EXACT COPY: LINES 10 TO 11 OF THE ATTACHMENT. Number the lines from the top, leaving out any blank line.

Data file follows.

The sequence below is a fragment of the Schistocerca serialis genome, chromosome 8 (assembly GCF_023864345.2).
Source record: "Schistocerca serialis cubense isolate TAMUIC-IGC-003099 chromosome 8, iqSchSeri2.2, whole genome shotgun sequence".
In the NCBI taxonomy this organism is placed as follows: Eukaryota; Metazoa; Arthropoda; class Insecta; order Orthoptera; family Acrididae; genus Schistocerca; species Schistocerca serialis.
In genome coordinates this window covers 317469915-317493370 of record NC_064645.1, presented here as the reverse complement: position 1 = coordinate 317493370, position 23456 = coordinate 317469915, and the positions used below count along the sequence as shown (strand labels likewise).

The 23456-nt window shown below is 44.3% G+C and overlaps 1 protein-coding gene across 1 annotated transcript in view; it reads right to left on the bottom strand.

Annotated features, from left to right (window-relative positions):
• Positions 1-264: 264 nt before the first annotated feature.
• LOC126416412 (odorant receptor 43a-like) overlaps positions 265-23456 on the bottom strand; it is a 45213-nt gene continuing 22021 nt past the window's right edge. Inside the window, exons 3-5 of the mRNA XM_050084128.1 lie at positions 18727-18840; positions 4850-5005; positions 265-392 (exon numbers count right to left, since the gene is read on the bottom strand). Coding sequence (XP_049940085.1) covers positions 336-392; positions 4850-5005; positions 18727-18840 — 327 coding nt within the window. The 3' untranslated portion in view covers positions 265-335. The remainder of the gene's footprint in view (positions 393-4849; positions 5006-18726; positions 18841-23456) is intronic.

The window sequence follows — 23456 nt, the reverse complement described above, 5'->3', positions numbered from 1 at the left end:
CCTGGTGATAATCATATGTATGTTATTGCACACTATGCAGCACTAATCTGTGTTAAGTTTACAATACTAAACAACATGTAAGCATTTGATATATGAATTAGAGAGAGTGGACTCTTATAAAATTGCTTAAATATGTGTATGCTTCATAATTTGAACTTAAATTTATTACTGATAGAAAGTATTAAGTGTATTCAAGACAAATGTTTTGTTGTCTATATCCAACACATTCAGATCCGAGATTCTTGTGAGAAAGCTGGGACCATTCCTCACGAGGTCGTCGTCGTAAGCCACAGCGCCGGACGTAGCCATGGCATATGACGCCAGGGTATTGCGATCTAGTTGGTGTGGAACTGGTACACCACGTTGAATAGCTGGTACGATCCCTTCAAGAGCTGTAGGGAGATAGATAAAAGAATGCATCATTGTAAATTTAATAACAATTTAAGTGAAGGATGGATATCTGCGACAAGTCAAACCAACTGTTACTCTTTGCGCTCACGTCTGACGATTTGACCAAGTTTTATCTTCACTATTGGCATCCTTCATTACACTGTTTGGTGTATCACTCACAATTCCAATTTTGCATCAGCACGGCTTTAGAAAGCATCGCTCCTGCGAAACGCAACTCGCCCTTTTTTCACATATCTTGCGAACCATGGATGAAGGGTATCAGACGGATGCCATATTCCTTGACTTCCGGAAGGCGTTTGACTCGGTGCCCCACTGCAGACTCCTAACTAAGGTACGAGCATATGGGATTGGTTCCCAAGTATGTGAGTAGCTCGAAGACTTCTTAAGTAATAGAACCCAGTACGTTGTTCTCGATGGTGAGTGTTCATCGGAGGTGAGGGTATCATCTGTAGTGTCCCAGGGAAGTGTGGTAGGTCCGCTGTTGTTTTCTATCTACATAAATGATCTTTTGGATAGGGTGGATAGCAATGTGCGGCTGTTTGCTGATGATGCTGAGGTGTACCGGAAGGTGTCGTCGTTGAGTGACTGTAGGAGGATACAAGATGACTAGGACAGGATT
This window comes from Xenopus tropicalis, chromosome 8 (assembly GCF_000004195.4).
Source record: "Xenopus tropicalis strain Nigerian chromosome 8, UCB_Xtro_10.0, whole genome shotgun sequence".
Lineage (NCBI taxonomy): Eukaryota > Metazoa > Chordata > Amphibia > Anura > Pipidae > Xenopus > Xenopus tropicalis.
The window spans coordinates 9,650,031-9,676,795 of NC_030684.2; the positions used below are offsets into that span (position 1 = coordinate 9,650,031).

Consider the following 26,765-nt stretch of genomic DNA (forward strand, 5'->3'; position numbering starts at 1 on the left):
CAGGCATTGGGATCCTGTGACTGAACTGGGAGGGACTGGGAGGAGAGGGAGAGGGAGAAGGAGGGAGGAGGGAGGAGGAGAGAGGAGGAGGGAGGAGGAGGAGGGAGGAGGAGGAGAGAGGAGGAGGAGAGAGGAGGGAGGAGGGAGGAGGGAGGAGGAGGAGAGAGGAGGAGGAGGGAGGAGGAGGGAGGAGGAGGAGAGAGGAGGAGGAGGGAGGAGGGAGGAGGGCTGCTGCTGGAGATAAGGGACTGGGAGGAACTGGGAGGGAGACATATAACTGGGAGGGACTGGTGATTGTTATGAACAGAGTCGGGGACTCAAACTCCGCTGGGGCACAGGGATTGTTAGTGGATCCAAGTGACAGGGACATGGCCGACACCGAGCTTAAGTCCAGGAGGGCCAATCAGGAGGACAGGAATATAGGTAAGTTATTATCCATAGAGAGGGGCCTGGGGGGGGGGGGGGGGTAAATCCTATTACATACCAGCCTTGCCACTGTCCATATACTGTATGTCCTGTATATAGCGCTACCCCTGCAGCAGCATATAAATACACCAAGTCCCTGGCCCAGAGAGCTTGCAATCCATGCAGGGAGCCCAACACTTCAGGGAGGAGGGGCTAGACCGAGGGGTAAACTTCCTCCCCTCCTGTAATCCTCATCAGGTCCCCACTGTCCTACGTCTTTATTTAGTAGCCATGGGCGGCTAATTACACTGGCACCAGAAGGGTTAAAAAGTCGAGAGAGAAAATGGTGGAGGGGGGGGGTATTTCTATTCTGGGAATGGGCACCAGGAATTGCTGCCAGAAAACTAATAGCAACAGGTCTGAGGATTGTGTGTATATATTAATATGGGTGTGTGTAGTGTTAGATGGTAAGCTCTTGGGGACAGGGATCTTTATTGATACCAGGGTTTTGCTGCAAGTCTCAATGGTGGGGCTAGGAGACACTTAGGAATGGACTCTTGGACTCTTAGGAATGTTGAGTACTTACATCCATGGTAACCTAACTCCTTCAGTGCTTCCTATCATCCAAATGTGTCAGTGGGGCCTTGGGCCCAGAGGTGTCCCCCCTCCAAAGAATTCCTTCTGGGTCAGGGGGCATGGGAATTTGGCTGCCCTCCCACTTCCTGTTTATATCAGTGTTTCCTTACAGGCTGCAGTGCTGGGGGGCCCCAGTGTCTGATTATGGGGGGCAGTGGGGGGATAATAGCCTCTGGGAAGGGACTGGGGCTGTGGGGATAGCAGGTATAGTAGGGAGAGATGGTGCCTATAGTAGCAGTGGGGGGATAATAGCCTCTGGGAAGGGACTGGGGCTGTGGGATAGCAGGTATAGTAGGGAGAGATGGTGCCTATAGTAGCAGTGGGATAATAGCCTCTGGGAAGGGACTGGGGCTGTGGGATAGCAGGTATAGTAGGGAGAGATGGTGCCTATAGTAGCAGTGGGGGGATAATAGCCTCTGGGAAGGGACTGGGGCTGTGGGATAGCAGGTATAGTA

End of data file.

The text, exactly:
CCTGGTGATAATCATATGTATGTTATTGCACACTATGCAGCACTAATCTGTGTTAAGTTTACAATACTAAACAACATGTAAGCATTTGATATATGAATTAGAGAGAGTGGACTCTTATAAAATTGCTTAAATATGTGTATGCTTCATAATTTGAACTTAAATTTATTACTGATAGAAAGTATTAAGTGTATTCAAGACAAATGTTTTGTTGTCTATATCCAACACATTCAGATCCGAGATTCTTGTGAGAAAGCTGGGACCATTCCTCACGAGGTCGTCGTCGTAAGCCACAGCGCCGGACGTAGCCATGGCATATGACGCCAGGGTATTGCGATCTAGTTGGTGTGGAACTGGTACACCACGTTGAATAGCTGGTACGATCCCTTCAAGAGCTGTAGGGAGATAGATAAAAGAATGCATCATTGTAAATTTAATAACAATTTAAGTGAAGGATGGATATCTGCGACAAGTCAAACCAACTGTTACTCTTTGCGCTCACGTCTGACGATTTGACCAAGTTTTATCTTCACTATTGGCATCCTTCATTACACTGTTTGGTGTATCACTCACAATTCCAATTTTGCATCAGCACGGCTTTAGAAAGCATCGCTCCTGCGAAACGCAACTCGCCCTTTTTTCACATATCTTGCGAACCATGGATGAAGGGTATCAGACGGATGCCATATTCCTTGACTTCCGGAAGGCGTTTGACTCGGTGCCCCACTGCAGACTCCTAACTAAGGTACGAGCATATGGGATTGGTTCCCAAGTATGTGAGTAGCTCGAAGACTTCTTAAGTAATAGAACCCAGTACGTTGTTCTCGATGGTGAGTGTTCATCGGAGGTGAGGGTATCATCTGTAGTGTCCCAGGGAAGTGTGGTAGGTCCGCTGTTGTTTTCTATCTACATAAATGATCTTTTGGATAGGGTGGATAGCAATGTGCGGCTGTTTGCTGATGATGCTGAGGTGTACCGGAAGGTGTCGTCGTTGAGTGACTGTAGGAGGATACAAGATGACTAGGACAGGATT
This window comes from Xenopus tropicalis, chromosome 8 (assembly GCF_000004195.4).